|We straddled two
motorbikes to Highway one, for quinze mille;
the toothless Viel Homme, preferred to
He stayed with us to stop
the bus, and negotiate the price.
us to pay 40,000 dong, the caller wanted 100,000 each. We played disgusted, shocked, and
disbelieving. The Vietnamese on the bus peered through the door with interest, and
day was still young, another year had begun. We had time, the driver didn't. With
other transport sure to pass, bargaining was in our favour. It's hard to read anything in
their eyes, but we were adamant. We would pay 50,000, or no go.
YEAR", rang the chorus from the girls at the front, as we squeezed
ourselves to the rear -- between the wooden crates and the Indonesian-made truck-tyres,
complete with inflated inner tubes.
"Why another picture of a cyclist in Vietnam?" You
might well ask.
Well, the foreigner on the road gets a lot of attention from the locals.
His friend was at least a mile or two behind, but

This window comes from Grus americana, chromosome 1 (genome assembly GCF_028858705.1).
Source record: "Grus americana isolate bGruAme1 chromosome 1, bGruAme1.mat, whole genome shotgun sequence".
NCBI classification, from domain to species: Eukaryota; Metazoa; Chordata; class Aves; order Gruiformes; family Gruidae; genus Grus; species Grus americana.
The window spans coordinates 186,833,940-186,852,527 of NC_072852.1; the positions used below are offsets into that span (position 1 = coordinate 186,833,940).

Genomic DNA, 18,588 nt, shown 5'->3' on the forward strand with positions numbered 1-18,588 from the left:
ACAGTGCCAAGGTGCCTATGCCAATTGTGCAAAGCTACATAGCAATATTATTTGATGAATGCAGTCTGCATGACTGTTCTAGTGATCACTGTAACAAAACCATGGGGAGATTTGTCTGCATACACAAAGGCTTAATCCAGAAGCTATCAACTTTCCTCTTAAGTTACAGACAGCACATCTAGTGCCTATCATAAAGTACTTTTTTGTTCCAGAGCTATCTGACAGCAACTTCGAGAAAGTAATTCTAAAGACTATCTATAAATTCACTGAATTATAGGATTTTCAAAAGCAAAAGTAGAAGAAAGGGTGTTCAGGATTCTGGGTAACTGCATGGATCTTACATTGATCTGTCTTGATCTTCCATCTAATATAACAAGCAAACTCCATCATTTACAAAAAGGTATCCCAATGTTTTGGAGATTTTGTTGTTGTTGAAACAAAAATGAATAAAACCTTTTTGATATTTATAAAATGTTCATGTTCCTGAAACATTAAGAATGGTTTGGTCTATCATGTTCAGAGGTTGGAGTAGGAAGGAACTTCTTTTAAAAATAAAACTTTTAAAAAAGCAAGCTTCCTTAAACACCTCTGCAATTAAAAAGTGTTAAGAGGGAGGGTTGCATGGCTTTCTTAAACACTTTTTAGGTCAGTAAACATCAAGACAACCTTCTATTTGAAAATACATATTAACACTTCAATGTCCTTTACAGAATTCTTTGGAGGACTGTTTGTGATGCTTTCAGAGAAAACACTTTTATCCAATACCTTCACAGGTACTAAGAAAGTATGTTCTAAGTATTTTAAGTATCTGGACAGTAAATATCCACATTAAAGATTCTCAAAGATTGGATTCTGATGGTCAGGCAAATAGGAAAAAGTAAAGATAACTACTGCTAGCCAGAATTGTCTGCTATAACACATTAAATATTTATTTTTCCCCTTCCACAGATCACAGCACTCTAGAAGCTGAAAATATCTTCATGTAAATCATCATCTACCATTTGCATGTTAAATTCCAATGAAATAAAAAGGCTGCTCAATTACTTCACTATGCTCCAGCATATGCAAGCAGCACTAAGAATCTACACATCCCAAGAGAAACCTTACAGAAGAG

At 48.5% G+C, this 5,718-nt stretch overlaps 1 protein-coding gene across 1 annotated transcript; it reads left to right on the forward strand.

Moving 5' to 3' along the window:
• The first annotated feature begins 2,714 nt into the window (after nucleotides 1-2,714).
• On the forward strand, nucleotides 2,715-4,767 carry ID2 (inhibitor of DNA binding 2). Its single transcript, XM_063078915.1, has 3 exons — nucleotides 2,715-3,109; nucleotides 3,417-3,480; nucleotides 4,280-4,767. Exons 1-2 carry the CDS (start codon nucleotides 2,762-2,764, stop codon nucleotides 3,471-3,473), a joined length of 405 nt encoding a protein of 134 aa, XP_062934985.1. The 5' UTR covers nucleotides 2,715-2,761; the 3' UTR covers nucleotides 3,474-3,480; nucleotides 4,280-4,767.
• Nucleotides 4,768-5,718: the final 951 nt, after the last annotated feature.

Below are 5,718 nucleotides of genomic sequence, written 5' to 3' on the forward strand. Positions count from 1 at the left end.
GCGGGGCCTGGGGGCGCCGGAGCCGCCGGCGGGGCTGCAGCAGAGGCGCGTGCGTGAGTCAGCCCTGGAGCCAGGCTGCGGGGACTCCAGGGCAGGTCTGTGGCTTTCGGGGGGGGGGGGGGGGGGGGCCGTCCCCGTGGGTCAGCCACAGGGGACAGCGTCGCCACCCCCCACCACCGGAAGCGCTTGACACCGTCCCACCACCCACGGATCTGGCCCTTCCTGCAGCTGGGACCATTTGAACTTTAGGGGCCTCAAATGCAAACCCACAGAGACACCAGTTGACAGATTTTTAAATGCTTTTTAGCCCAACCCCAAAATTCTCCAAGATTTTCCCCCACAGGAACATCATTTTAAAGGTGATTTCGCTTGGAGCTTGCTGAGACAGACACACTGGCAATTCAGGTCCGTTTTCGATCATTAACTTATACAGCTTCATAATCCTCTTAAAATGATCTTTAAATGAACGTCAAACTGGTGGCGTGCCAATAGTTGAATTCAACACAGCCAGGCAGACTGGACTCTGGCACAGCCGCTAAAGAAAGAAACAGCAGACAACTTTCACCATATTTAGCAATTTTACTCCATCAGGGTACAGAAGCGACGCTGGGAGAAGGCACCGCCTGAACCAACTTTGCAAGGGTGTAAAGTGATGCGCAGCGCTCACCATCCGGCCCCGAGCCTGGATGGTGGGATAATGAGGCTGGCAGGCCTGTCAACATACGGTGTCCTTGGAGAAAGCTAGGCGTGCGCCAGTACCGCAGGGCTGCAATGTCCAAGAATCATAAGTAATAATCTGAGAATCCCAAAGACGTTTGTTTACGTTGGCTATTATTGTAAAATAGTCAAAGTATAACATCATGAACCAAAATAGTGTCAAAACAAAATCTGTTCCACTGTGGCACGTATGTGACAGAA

they wouldn't get lost as there was only one road South.
I don't know how many people actually
make it to Kontum,
as it's not on the modern Ho Chi Minh Trail.
It's not the journey that's arduous,
only the haggling.
After the turn off at Qui Nhon, the rice paddies, banana plants,
and coconut groves become a thing of the past, as the overloaded bus twists slowly up into
the Central Highlands.
The callers are tired, so they sprawl themselves out on the crates
and tyres. How they can sleep with the ducks carrying on as they do, is beyond me. Then
one of the callers slapped the wire basket; and shocked someone's future Canard a
l'Orange into silence for a while.